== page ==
To the Bedouin, who alone knew of Petra during its centuries as "The Forgotten City," the urn atop the monument was believed to have contained all Pharaoh's treasures. Ismail pointed out the many bullet marks attesting to the tribesmen's desperate attempts to break open the urn and be showered by undreamed-of riches. Such acquisitive marksmanship is now illegal.

Outside Pharaoh's Treasury - and almost every other point of interest - was a stall holder, offering "genuine" antiques, jewelry, embroidery and bottles of multicolored Petra sand.

These are hard times for them. Only a trickle of visitors arrives daily now. The hundreds of tourists who used to come have been inadequately replaced by a handful of journalists and the occasional businessman.

"Normally we get about 800 a day," said Ismail. "Now, maybe eight."

Apparently on some sort of commission, he kept pressing at each stall and within hearing of the stall holder: "You want to buy something?"

Finally, recognizing a hard touch with the easy perception that comes to a professional guide, he said: "I know one man who is 82. An old man. He lives in the caves here. He has many things. He finds them at night. They are genuine."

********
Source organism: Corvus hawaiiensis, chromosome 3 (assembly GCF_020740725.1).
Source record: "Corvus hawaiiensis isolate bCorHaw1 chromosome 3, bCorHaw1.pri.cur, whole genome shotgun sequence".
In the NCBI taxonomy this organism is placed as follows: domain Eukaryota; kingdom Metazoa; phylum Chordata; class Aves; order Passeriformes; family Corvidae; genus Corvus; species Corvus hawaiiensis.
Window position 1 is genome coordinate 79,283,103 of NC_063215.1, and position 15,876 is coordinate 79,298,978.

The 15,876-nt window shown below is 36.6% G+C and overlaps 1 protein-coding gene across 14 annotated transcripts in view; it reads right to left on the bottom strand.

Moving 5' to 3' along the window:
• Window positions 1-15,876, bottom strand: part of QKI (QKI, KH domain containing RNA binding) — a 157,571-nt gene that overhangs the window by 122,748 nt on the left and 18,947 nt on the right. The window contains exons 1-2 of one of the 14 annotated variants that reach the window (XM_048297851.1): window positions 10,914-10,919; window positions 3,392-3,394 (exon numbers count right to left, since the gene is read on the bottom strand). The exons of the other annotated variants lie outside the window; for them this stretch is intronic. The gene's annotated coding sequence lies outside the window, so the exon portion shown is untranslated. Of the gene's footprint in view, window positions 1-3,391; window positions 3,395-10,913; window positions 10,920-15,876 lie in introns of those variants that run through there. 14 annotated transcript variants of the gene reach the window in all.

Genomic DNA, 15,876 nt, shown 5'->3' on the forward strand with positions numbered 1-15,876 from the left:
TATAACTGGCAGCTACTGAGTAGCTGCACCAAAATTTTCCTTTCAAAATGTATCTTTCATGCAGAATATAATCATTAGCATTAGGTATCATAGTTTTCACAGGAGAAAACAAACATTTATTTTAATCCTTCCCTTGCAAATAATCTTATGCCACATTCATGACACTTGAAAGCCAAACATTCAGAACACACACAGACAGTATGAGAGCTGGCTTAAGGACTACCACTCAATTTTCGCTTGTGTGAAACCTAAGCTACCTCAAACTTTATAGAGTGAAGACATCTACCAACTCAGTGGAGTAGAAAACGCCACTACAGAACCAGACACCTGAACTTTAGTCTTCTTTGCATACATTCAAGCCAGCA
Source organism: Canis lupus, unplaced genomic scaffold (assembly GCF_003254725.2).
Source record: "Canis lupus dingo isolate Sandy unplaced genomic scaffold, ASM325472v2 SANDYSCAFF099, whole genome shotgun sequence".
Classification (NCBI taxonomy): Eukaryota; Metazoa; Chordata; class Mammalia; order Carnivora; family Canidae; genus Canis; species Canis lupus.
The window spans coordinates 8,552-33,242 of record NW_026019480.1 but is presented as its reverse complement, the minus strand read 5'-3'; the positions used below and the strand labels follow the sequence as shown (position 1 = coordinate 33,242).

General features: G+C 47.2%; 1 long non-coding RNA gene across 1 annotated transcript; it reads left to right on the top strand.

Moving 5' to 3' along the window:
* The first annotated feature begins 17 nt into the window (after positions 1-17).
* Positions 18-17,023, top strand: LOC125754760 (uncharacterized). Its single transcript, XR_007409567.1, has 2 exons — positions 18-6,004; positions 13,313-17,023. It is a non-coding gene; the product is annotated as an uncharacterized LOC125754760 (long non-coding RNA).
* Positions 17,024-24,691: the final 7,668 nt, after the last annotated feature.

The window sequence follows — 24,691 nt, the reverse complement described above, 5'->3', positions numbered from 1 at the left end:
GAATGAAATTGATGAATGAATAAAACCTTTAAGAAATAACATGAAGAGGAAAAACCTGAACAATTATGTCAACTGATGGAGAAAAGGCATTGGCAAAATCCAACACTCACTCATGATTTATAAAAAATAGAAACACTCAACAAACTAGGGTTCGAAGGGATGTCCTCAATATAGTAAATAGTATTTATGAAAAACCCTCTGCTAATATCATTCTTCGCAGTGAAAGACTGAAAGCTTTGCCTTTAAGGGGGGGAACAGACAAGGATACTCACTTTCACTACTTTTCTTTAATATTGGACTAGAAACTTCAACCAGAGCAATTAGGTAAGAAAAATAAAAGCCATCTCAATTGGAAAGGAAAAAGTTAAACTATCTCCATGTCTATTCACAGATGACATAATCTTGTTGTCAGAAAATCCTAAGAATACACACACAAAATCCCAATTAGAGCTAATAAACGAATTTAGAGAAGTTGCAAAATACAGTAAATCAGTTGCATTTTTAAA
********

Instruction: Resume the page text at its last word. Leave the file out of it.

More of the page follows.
We eventually encountered the senior citizen outside the Urn Tomb, where he enticed me into his "museum," a cave in which a small table carried an assortment of "antique" oil burners, coins, seals.

I thanked him but declined a purchase. Ismail now seemed to start worrying about his own prospect of further enrichment from this rarest of species these days, a tourist.

"Don't forget to tip the groom," he hinted. We completed the tour, and I dismounted, aware that I might be the only business my two escorts had that day.

I gave the groom five dinars and Ismail 10. That was almost a 150 percent tip. Ismail thanked me but pointed out that I had only tipped the groom of my horse. The horse he rode also had a groom, although he did not accompany us. He now suddenly materialized like a genie out of one of the oil lamps I had declined to buy.

Fearing there might be a tribe at hand, I demurred further payment, said I felt I had been generous and if the other groom needed reward, Ismail, who rode the horse, would have to see to it.

He accepted the logic, or perhaps the firmness, in good grace, smiled and offered his hand.

I shook it and said: "I hope the crisis ends soon and business is again good for you."

He spat on the ground and said simply: "The crisis. The crisis is ... ."